• Cross and Parker (2004) researched organisational networks and identified ‘positive energisers’ in organisations. As the term suggests these were the people to whom others were drawn, who were energising to be around and people who made things happen. What characterised their interactions were conversations that:
    • Linked to a compelling vision
    • Allowed both parties to meaningfully contribute
    • Gave full attention and engagement
    • Focused on progress
    • Conveyed a sense of hope

The common themes emerging in this research started to weave together and give a strong focus to the nature of the connections, the relationships and the conversations and their impact on various aspects of organisational effectiveness. What became increasingly obvious was that the characteristics of the conversations that were making a difference bore a striking similarity to the various dimensions we were emphasising in the coaching conversations we were leading, writing about and helping others learn to do. The emphasis on what these conversations did reinforced what we were doing and teaching about coaching:

  • They focused more on future
  • They focused more on outcomes,
  • They progressed issues through small step actions,
  • They leveraged strengths

Further, how these conversations were conducted was very much in line with GCI’s Coaching Way of Being principles. They emphasised:

  • focused attention
  • a partnership approach
  • building trust
  • listening

It became clear then that a focus on enhancing the quality of conversations in schools, whether formal coaching or informal ‘coaching like’ conversations could help to make a positive impact. Indeed, these kinds of conversations were really at the centre of any kind of school improvement initiative. The implementation of any new change happens through the way people engage in conversations with each other. Moreover we realised that ‘coaching like’ conversations could take place in several key conversational contexts in schools:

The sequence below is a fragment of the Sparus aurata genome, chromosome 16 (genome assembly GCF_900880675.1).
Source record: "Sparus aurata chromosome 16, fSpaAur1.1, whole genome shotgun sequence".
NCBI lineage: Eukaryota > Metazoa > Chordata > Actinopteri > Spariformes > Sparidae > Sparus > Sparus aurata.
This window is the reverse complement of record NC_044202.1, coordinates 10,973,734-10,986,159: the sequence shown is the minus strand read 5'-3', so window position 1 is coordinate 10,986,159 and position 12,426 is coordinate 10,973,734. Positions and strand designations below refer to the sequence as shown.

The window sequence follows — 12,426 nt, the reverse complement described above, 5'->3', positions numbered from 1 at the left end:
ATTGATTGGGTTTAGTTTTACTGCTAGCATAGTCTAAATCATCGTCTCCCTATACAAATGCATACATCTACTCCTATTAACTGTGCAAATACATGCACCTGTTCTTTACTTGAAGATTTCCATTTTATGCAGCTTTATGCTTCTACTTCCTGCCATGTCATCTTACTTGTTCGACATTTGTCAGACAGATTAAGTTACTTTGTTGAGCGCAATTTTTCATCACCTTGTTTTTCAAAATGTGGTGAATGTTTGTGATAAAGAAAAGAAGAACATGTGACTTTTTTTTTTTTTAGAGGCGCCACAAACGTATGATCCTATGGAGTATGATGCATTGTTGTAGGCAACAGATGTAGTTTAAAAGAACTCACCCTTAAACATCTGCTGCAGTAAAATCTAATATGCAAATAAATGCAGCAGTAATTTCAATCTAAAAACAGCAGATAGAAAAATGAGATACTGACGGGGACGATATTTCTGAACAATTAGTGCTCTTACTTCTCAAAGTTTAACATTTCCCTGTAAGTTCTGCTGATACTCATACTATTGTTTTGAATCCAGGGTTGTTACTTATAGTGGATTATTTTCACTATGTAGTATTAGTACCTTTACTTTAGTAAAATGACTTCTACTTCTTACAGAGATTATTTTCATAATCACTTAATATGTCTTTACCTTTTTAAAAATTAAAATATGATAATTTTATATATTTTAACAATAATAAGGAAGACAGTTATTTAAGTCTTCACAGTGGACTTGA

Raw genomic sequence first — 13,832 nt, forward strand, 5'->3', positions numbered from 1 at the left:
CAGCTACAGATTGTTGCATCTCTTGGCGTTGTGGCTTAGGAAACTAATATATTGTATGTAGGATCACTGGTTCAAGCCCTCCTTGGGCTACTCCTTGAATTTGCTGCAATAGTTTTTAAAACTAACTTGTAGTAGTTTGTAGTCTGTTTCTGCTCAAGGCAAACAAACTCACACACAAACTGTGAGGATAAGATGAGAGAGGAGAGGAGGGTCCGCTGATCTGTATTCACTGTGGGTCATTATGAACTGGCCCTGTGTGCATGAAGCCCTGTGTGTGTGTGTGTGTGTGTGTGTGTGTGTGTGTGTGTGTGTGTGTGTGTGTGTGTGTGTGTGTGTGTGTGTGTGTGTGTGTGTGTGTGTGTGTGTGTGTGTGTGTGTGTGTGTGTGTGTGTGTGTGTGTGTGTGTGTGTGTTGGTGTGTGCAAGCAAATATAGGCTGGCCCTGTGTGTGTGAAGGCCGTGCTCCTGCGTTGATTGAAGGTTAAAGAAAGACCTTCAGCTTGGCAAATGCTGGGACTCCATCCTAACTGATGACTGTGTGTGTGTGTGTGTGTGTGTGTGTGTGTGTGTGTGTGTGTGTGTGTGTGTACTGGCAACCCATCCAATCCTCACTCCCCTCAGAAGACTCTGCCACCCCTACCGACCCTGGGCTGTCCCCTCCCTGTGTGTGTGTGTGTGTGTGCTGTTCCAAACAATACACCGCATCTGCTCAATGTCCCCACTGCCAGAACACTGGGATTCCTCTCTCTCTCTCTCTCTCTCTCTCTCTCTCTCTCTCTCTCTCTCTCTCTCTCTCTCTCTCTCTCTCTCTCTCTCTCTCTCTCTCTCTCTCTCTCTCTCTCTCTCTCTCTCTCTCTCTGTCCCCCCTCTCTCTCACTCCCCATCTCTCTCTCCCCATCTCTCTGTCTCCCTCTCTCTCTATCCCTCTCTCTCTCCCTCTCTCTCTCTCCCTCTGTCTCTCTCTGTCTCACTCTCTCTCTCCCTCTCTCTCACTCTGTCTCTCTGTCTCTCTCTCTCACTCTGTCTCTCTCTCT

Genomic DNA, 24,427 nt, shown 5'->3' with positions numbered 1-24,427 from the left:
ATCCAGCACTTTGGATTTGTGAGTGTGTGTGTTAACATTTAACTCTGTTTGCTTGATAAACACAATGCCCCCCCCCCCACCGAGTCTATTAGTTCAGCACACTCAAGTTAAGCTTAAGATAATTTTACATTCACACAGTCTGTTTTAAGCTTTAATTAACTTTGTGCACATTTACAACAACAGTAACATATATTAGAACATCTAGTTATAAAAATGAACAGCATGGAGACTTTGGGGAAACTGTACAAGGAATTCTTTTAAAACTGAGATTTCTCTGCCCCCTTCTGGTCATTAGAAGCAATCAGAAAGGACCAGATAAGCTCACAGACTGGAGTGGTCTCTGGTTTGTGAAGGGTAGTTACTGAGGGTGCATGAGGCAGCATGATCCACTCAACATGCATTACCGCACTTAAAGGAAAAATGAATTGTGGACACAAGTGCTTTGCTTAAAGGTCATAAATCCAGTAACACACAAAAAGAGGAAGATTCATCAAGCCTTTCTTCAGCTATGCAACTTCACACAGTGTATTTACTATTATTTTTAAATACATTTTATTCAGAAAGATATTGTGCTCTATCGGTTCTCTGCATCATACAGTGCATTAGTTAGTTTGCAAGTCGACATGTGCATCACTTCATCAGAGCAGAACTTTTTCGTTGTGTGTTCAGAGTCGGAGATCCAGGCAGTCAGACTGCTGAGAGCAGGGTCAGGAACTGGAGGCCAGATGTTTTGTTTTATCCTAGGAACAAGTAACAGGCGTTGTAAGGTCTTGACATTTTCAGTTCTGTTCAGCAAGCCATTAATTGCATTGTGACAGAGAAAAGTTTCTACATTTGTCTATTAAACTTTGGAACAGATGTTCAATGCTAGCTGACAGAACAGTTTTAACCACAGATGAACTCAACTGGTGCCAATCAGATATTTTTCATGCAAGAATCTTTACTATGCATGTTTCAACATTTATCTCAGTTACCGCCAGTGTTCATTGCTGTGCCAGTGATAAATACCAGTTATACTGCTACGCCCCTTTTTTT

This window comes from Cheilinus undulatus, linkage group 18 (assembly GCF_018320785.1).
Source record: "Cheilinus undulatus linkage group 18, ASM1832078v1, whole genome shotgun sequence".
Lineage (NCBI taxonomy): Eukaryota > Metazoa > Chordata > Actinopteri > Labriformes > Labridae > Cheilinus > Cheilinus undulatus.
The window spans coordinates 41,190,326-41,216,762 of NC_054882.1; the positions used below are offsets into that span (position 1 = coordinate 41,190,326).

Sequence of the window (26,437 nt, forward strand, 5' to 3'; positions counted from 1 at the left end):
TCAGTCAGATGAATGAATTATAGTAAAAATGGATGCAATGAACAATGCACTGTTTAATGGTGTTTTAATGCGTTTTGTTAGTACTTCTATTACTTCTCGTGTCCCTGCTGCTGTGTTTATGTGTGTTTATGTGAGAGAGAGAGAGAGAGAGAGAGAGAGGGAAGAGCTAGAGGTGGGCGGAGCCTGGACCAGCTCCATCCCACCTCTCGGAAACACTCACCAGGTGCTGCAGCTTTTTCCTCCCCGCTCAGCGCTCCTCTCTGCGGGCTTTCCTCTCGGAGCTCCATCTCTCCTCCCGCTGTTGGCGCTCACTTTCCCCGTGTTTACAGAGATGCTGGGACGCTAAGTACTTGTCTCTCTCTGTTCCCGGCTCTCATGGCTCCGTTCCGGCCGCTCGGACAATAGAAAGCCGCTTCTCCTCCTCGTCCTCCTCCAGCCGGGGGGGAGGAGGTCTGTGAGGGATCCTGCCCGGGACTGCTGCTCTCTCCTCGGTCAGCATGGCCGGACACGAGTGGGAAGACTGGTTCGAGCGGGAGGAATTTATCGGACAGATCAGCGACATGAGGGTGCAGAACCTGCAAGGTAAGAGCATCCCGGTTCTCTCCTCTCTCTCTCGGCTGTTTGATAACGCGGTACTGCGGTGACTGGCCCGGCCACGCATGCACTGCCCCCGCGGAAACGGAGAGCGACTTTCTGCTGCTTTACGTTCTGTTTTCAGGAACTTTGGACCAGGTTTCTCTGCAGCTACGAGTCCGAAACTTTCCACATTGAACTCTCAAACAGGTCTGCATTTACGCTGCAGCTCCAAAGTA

• Leaders with team members
  • Teachers with teachers;
  • Teachers with students
  • Students with students
  • School leaders and teachers with parents and community

It was this thinking that led to the development of the Global Framework for Coaching in Education (van Nieuwerburgh & Campbell, 2015).

So we believe that working towards improving the quality of conversations in school communities - in all these contexts - is important work. And, of course, it’s important to remember that we do all this so that above all – students’ learning and wellbeing is enhanced.

We believe that coaching and ‘coaching style’ conversations provide a vehicle to achieve this.



References:

  • Amabile, T. M., & Kramer, S. (2011). The progress principle: Using small wins to ignite joy, engagement, and creativity at work. Boston, MA: Harvard Business Review Press.
  • Cross, R. L., & Parker, A. (2004). The hidden power of social networks: Understanding how work really gets done in organizations (10th ed.). Boston: Harvard Business School Press.
  • Dutton, J. E. (2003). Energize your workplace: How to create and sustain high-quality connections at work. San Francisco,CA: Jossey-Bass Inc.
  • Groysberg, B., & Slind, M. (2012). Talk, Inc.: How trusted leaders use conversation to power their organizations. Boston, MA: Harvard Business Review Press
  • Stacey, R. D. (1999). Strategic management and organisational dynamics: The challenge of complexity (3rd ed.). Harlow, England: Financial Times Prentice Hall
  • Van Nieuwerburgh, C. & Campbell, J. (2015). A global framework for coaching in education. In CoachED: The Journal of Teaching Leaders. (1), 2-5.